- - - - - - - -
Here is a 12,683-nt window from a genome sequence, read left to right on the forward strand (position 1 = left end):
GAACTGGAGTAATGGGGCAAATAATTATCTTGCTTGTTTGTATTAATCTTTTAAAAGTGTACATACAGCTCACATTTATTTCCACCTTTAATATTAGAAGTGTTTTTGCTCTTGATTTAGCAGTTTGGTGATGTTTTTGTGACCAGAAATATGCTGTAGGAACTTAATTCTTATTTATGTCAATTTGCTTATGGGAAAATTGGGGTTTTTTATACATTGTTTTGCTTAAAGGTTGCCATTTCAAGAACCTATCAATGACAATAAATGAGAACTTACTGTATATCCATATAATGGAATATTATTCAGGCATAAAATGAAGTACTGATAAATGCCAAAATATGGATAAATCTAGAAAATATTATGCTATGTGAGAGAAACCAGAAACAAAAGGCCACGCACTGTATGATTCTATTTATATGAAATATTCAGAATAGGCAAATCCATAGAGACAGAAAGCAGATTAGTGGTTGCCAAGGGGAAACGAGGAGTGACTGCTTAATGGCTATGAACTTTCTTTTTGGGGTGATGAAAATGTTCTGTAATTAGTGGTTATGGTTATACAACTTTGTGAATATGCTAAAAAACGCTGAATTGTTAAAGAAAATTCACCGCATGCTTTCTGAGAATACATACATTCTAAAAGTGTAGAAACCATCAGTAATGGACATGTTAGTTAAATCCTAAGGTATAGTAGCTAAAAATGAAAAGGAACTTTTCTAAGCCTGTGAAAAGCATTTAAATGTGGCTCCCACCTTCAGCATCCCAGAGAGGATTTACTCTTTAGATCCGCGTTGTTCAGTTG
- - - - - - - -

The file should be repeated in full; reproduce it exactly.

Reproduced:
Here is a 12,683-nt window from a genome sequence, read left to right on the forward strand (position 1 = left end):
GAACTGGAGTAATGGGGCAAATAATTATCTTGCTTGTTTGTATTAATCTTTTAAAAGTGTACATACAGCTCACATTTATTTCCACCTTTAATATTAGAAGTGTTTTTGCTCTTGATTTAGCAGTTTGGTGATGTTTTTGTGACCAGAAATATGCTGTAGGAACTTAATTCTTATTTATGTCAATTTGCTTATGGGAAAATTGGGGTTTTTTATACATTGTTTTGCTTAAAGGTTGCCATTTCAAGAACCTATCAATGACAATAAATGAGAACTTACTGTATATCCATATAATGGAATATTATTCAGGCATAAAATGAAGTACTGATAAATGCCAAAATATGGATAAATCTAGAAAATATTATGCTATGTGAGAGAAACCAGAAACAAAAGGCCACGCACTGTATGATTCTATTTATATGAAATATTCAGAATAGGCAAATCCATAGAGACAGAAAGCAGATTAGTGGTTGCCAAGGGGAAACGAGGAGTGACTGCTTAATGGCTATGAACTTTCTTTTTGGGGTGATGAAAATGTTCTGTAATTAGTGGTTATGGTTATACAACTTTGTGAATATGCTAAAAAACGCTGAATTGTTAAAGAAAATTCACCGCATGCTTTCTGAGAATACATACATTCTAAAAGTGTAGAAACCATCAGTAATGGACATGTTAGTTAAATCCTAAGGTATAGTAGCTAAAAATGAAAAGGAACTTTTCTAAGCCTGTGAAAAGCATTTAAATGTGGCTCCCACCTTCAGCATCCCAGAGAGGATTTACTCTTTAGATCCGCGTTGTTCAGTTG